Canadian Finance Minister Bill Morneau at a government announcement at Ryerson University in Toronto on Feb. 14, 2019. Photo by Steven Goetz

Journalism industry bailout outlined with no details on oversight panel

In 2020, eligible Canadian newsrooms are set to receive tax credits and access to donee status Continue Reading Journalism industry bailout outlined with no details on oversight panel

The long-awaited Canadian journalism industry bailout has arrived. But there are no further details about the composition of the independent panel tasked with determining eligibility for various incentives accompanying the package, which was first announced last November in Finance Minister Bill Morneau’s fall economic statement.

Morneau’s budget did, however, prescribe that only general interest publications will be eligible for federal funds or incentives, meaning any specialized publication covering topics such as lifestyle, sports or the arts won’t have access to the programs. Nor will broadcasters that don’t focus exclusively on journalistic content.

In addition, any publication that’s received assistance from the Canadian Periodical Fund’s Aid to Publishers program in the same year won’t be eligible for these government incentives.

The measures, which include refundable labour tax credits covering part of employee salaries, eligibility for nonprofit status and tax credits for digital news subscriptions, may be awarded to what the budget refers to as Qualified Canadian Journalism Organizations, or QCJOs, to be determined by the panel. Morneau’s budget does outline that qualifying corporations must be Canadian-owed, with a minimum 75 per cent of their directors being Canadian citizens.


Most signs point toward the package benefiting legacy news corporations, which at present would be more likely to have the management and board structure required by the budget “to ensure that registered journalism organizations are not used to promote the views or objectives of any particular person or related group of persons,” such as the requirements that they have an arms length board of directors or trustees.

The donee program, which qualifying organizations will be able to apply for in January 2020, will allow those organizations to apply for charitable status, giving them the ability to issue tax receipts to those who make donations.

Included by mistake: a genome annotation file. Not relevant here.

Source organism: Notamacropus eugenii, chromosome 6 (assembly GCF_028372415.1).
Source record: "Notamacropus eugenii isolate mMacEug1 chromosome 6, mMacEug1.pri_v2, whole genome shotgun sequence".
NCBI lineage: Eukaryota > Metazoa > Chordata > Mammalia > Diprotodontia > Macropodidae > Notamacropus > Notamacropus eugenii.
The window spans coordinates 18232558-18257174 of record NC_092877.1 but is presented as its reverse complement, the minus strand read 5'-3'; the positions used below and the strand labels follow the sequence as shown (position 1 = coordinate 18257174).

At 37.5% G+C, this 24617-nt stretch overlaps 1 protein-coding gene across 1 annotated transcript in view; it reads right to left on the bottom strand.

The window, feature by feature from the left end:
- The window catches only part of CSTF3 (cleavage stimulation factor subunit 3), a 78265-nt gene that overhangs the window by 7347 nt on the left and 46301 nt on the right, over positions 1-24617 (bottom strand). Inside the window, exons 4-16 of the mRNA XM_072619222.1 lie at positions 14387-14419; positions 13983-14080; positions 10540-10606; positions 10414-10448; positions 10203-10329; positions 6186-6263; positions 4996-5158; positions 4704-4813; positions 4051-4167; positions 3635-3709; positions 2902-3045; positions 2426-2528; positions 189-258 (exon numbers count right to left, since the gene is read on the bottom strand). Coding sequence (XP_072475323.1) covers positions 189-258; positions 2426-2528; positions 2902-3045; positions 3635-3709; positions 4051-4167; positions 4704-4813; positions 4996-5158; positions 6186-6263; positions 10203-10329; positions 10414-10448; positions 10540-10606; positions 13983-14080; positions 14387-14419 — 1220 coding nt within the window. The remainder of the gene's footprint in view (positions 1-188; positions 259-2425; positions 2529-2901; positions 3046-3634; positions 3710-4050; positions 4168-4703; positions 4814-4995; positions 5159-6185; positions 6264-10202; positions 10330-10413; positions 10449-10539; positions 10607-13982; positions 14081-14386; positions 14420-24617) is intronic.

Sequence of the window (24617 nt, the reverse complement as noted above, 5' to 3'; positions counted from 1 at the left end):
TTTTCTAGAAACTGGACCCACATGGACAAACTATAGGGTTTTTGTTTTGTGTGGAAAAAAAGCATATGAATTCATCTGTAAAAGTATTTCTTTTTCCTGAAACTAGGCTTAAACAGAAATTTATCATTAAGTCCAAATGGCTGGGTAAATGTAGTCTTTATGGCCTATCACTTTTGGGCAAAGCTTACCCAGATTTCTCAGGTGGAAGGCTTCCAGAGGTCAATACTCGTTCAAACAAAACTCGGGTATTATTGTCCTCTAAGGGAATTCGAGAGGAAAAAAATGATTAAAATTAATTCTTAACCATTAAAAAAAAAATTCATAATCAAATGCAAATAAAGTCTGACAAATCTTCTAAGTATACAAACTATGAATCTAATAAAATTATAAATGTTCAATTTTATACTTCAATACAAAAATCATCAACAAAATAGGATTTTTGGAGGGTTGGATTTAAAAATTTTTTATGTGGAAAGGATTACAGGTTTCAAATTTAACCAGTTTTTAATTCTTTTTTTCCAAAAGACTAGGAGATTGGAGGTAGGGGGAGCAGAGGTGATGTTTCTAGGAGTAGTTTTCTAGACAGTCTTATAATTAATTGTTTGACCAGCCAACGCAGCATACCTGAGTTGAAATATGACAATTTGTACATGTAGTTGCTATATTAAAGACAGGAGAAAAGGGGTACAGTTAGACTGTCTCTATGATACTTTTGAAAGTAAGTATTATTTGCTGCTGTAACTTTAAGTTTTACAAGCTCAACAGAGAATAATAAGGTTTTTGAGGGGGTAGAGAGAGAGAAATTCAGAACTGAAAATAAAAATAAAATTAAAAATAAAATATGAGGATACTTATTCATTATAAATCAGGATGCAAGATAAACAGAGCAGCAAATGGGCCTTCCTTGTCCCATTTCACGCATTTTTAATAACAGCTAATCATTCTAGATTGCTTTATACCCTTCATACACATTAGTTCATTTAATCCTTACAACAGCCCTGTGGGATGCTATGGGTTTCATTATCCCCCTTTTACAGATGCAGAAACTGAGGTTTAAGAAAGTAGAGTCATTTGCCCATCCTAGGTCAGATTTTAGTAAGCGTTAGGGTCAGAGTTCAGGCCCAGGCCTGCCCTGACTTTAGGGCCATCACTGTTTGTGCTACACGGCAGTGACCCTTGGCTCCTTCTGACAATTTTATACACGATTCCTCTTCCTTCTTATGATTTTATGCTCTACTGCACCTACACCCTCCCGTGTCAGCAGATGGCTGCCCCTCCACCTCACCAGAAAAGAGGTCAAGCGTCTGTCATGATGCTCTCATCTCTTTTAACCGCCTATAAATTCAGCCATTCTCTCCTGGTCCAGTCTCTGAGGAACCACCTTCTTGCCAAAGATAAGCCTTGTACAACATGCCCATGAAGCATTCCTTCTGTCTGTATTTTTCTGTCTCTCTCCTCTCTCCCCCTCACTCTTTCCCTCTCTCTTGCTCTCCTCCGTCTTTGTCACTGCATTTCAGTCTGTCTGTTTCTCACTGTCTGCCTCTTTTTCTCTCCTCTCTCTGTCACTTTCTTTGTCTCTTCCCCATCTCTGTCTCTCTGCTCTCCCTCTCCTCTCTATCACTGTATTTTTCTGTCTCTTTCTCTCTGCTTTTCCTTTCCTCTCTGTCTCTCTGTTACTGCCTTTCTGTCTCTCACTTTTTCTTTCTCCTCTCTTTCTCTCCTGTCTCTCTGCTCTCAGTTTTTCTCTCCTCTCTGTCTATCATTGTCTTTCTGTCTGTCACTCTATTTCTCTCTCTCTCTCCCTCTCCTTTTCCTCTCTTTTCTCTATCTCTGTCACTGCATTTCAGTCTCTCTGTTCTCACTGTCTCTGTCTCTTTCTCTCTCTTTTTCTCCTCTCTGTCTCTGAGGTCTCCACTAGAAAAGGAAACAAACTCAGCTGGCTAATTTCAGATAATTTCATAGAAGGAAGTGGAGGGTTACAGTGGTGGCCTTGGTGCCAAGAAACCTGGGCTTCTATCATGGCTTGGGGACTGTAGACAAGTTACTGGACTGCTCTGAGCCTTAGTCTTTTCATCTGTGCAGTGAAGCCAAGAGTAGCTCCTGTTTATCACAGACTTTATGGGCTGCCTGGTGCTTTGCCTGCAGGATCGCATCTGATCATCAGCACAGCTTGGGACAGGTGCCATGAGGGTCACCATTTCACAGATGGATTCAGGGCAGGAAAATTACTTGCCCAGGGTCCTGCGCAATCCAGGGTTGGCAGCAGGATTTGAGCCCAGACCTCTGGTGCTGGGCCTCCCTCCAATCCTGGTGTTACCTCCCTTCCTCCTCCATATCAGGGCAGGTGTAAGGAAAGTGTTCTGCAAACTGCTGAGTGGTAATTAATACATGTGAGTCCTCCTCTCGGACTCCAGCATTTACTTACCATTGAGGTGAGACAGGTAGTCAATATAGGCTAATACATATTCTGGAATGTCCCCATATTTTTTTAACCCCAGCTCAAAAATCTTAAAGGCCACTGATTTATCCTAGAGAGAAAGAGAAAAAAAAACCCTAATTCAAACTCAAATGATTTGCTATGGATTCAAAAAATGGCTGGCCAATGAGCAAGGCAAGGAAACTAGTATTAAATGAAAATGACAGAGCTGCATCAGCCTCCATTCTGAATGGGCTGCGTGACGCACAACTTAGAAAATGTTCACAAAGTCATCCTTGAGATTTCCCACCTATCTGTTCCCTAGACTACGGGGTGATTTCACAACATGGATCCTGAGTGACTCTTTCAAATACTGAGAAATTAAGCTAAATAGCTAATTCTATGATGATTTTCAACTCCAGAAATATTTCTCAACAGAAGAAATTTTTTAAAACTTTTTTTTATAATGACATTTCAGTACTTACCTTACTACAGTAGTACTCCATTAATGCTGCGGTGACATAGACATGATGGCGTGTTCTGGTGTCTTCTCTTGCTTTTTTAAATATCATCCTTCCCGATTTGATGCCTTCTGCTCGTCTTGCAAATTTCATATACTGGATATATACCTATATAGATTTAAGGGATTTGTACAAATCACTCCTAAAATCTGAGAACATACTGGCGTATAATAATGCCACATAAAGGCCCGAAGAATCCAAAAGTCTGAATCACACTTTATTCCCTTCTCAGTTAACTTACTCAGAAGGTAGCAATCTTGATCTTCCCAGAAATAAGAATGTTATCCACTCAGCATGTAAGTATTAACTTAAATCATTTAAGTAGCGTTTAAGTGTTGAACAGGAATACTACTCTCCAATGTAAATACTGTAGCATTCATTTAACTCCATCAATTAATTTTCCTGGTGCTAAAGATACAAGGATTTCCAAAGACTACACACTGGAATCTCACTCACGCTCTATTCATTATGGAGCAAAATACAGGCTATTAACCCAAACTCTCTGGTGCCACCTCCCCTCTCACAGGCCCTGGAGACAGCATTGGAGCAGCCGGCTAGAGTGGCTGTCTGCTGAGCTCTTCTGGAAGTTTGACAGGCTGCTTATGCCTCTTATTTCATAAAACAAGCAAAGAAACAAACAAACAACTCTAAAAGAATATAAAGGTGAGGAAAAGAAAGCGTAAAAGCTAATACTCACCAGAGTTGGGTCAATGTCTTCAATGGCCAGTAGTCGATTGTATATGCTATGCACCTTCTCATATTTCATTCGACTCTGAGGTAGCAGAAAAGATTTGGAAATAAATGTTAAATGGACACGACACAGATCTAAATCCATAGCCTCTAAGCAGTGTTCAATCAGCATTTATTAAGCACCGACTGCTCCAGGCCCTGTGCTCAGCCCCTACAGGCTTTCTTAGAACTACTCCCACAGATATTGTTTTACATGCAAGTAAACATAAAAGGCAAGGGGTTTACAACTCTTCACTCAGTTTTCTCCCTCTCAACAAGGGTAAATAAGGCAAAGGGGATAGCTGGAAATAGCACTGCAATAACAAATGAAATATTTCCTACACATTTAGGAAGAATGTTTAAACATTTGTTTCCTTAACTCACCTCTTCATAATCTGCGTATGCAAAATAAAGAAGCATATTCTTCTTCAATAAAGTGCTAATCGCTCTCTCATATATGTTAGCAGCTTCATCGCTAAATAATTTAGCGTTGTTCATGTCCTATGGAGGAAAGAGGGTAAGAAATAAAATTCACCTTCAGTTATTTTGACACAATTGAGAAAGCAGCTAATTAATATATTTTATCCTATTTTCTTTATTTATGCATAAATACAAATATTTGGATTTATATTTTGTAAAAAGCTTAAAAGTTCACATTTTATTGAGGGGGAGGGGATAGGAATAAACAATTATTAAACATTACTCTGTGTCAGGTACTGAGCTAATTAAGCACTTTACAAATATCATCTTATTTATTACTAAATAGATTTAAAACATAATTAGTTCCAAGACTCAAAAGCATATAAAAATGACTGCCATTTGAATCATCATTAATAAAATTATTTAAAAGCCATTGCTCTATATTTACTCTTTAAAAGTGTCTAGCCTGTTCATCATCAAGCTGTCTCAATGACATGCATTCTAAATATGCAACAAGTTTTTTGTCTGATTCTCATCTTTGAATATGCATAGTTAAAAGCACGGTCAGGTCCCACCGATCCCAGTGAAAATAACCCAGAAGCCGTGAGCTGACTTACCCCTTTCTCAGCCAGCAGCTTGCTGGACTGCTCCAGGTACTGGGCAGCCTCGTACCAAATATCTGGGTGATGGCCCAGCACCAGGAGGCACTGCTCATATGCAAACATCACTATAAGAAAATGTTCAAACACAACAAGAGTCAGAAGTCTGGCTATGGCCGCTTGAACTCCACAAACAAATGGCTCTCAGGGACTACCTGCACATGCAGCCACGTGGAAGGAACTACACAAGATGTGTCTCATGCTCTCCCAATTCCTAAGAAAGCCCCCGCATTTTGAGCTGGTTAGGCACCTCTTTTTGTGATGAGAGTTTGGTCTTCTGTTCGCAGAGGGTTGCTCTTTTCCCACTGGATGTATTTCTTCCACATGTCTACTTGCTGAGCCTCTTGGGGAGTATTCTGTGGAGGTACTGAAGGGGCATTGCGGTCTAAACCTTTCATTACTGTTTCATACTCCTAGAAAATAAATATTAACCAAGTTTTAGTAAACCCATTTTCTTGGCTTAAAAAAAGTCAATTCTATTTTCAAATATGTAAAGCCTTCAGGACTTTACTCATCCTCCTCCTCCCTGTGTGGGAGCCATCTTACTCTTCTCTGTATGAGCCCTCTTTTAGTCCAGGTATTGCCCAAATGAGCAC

Ultimately QCJOs will be listed publicly on the government’s website.

News Media Canada board chair Bob Cox welcomed the federal announcement, thanking the government “for recognizing the challenges faced by the industry and giving us a helping hand to create the newsrooms of the future, providing quality, independent news and information that strengthens their communities.”

CWA Canada president, Martin O’Hanlon, said he’s cautiously optimistic.

Morneau’s journalism package has been long anticipated and often criticized by an industry that has suffered massive declines in ad revenue to Google and Facebook, job losses in the thousands and a corresponding fight against misinformation in digital space.

Friends of Canadian Broadcasting, which has recently launched a cross-country campaign calling for the regulation of digital platforms such as Facebook and Netflix, given their massive impact on local news, condemned the Liberal plan for “(taking) no action to address the internet advertising loophole that disadvantages Canadian media to the benefit of Google, Facebook, and other online advertising platforms which do not contribute to Canadian journalism.”

Against the backdrop of a fractured and perilous digital distribution, the budget also promised $19.4 million in funds over four years “to strengthen Canadians’ resilience to online disinformation and to help ensure Canadians have access to a wide range of transparent, high-quality information” in the form of a Digital Democracy Project.

Funding would support research and policy development on online disinformation in the Canadian context. This investment would also enable Canada to lead an international initiative aimed at building consensus and developing guiding principles on how to strengthen citizen resilience to online disinformation.

“These guiding principles would then be adopted by Canada and other likeminded countries as a framework for efficient cooperation between governments, civil society organizations, and online platforms,” explains the budget.

In 2017, the Public Policy Forum published its Shattered Mirror report, which outlined the decimation of the Canadian news industry and recommended a government package that would include measures to foster innovation in digital journalism and create dedicated supports for Indigenous news organizations. The federal budget references neither.

Editor’s note: This post was updated at 6:29 p.m. ET with a statement from CWA Canada.


Steph Wechsler is J-Source's managing editor.